An important feature of the stock of any rifle with a free-floated barrel is the stiffness of the fore-end, and Mauser obviously did its homework on this point. If you can squeeze a rifle’s fore-end tip—either wood or synthetic—enough to make the stock touch the barrel, it is probable that upon firing, the barrel will touch the stock. In other words, it isn’t “free-floating” then, and accuracy will suffer. Try as I might, I couldn’t make the stiff synthetic fore-end of the M18’s riflestock touch the barrel, and that’s a good sign.

The M18’s stock has a rather unique feature in the form of a small storage compartment under the recoil pad. Pushing in on two tabs on either side of the buttstock releases the “Multi Purpose Cap” that reveals the small compartment where accessories or an extra cartridge or two can be stored.

The buttstock has a small storage compartment under the recoil pad that can hold small accessories or a couple extra rounds of ammo.

Shooting the M18

As far as I know, only Hornady makes factory ammo for the 6.5 PRC, and it introduced two 6.5 PRC factory loads in 2018. Both feature the company’s ELD (Extremely Low Drag) bullets with the Heat Shield Tip that’s designed to resist deformation from frictional heat over long distances. A 143-grain ELD-X (X is for for expanding) in the Precision Hunter line is for hunting, and ammo with a 147-grain ELD Match bullet is the target load. The listed velocities of those loads are 2,960 fps and 2,910 fps respectively.

I fired the two Hornady factory loads in the M18, and their velocities were quite close to the listed speeds. The ELD-X registered 2,916 fps for five rounds (only 1.5 percent lower than listed), and the ELD Match bullet clocked 2,856 fps (only 1.7 percent) slower than advertised. Both loads were very accurate, averaging 0.69 and 0.59 inch respectively.

The PRC is so popular that new cases are just about non-existent, but I finally located some from G.A. Precision in Kansas City, Missouri. Fortunately, Hornady had dies, and I had all manner of 6.5mm bullets and suitable powders, so I was able to test a very good variety of handloads.

The M18 proved to be quite accurate with factory ammo and handloads. It’s one of the most accurate rifles the author has worked with recently.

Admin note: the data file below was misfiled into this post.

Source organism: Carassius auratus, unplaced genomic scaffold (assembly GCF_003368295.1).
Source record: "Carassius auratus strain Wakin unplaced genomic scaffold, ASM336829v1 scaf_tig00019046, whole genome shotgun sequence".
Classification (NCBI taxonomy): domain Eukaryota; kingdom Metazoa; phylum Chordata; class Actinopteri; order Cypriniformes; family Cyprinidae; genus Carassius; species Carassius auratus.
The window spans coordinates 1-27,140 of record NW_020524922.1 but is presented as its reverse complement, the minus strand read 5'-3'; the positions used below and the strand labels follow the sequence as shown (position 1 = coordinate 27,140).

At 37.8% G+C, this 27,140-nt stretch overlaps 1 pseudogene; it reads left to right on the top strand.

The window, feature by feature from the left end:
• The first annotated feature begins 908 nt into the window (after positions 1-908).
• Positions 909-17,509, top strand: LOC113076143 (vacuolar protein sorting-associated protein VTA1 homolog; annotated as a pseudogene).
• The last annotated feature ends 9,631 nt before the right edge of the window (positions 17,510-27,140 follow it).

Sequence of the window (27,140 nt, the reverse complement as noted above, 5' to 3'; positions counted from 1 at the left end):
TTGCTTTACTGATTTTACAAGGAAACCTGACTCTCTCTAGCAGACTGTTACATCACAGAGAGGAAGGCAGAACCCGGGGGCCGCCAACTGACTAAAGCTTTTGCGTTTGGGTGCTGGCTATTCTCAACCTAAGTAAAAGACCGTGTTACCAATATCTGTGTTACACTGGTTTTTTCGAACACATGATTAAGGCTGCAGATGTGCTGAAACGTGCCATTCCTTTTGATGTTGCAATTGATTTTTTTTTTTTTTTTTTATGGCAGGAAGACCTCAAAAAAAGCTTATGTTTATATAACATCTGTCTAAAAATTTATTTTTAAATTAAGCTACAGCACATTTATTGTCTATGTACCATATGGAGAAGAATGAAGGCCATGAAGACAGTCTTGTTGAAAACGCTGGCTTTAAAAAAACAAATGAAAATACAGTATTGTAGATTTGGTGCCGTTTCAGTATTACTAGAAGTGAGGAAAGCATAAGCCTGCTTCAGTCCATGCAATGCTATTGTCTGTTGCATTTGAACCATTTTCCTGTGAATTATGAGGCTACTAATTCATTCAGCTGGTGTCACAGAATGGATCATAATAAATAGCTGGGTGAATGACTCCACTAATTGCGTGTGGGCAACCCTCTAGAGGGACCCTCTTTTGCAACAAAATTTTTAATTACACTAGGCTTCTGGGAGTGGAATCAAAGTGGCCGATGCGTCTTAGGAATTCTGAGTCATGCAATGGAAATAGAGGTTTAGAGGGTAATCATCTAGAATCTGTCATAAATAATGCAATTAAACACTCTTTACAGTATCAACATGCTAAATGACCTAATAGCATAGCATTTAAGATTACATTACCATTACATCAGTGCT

While the 6.5 PRC’s primary emphasis is the target world, its impressive ballistics and accuracy and the lightweight and handy M18 seemed to describe a fine hunting combination to me, so I concentrated on hunting-type bullets. All of the range results are shown in the chart on the previous page.

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An engineer at Hornady told me that as long as everything is “lined up straight in the first place,” bullet jump doesn’t seem to matter much. I know that accuracy dogma states that bullets need to be seated about 0.010 inch off the lands, and I did that for most bullets used in the handloads, if the bullet was long enough for full neck contact. For shorter bullets, I made sure the base of the bullet was even with the end of the neck for full contact, and that seemed to suit the M18 just fine.

To make a long story short, none of the loads tested were bad, some were just better than others. In fact, the M18 is one of the more accurate rifles I’ve tested, especially considering its modest price.

The average of all handloads was 0.74 inch. Working down from the top of the chart, the Barnes TSX Flat Base zipped along at 2,903 fps and grouped into 0.71 inch. The Nosler 129-grain AccuBond Long Range averaged 0.66 inch. The three Berger bullets averaged 0.66 inch. And the Hornady 143-grain ELD-X averaged 0.68. With a scoped weight of 8 pounds, 11.5 ounces, the recoil of all loads was very modest, running from about 8 to 17 ft-lbs. A relatively modest load with the Sierra 120-grain Spitzer Flat Base and 49.0 grains of IMR 7977 would make a fine deer load, and it registered a velocity of 2,456 fps with only 7.7 ft-lbs of recoil.

Mauser says its rifles are “Das Original,” and that pretty much describes the M18. Overall, it performed admirably and seemed like a perfect match for the 6.5 PRC round. The rifle is aesthetically pleasing, is a delight to shoot and handload, and is right at home in the field as well as on target ranges.

Mauser M18 Specs

Manufacturer: Mauser Jagdwaffen GmBH; mauser.comType: Bolt-action repeaterCaliber: 6.5 PRCMagazine Capacity: 4 roundsBarrel: 24 in.Overall Length: 44 in.Weight, Empty: 7.0 lbs.Stock: SyntheticLength of Pull: 14 in.Finish: Matte blued barrel and receiver, black stockSights: None. Receiver is drilled and tapped for scope-mount basesTrigger: 3.51-lb. pull (as tested)Safety: Three-positionMSRP: $699

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Ethan Smith is a seasoned marine veteran, professional blogger, witty and edgy writer, and an avid hunter. He spent a great deal of his childhood years around the Apache-Sitgreaves National Forest in Arizona. Watching active hunters practise their craft initiated him into the world of hunting and rubrics of outdoor life. He also honed his writing skills by sharing his outdoor experiences with fellow schoolmates through their high school’s magazine. Further along the way, the US Marine Corps got wind of his excellent combination of skills and sought to put them into good use by employing him as a combat correspondent. He now shares his income from this prestigious job with his wife and one kid. Read more >>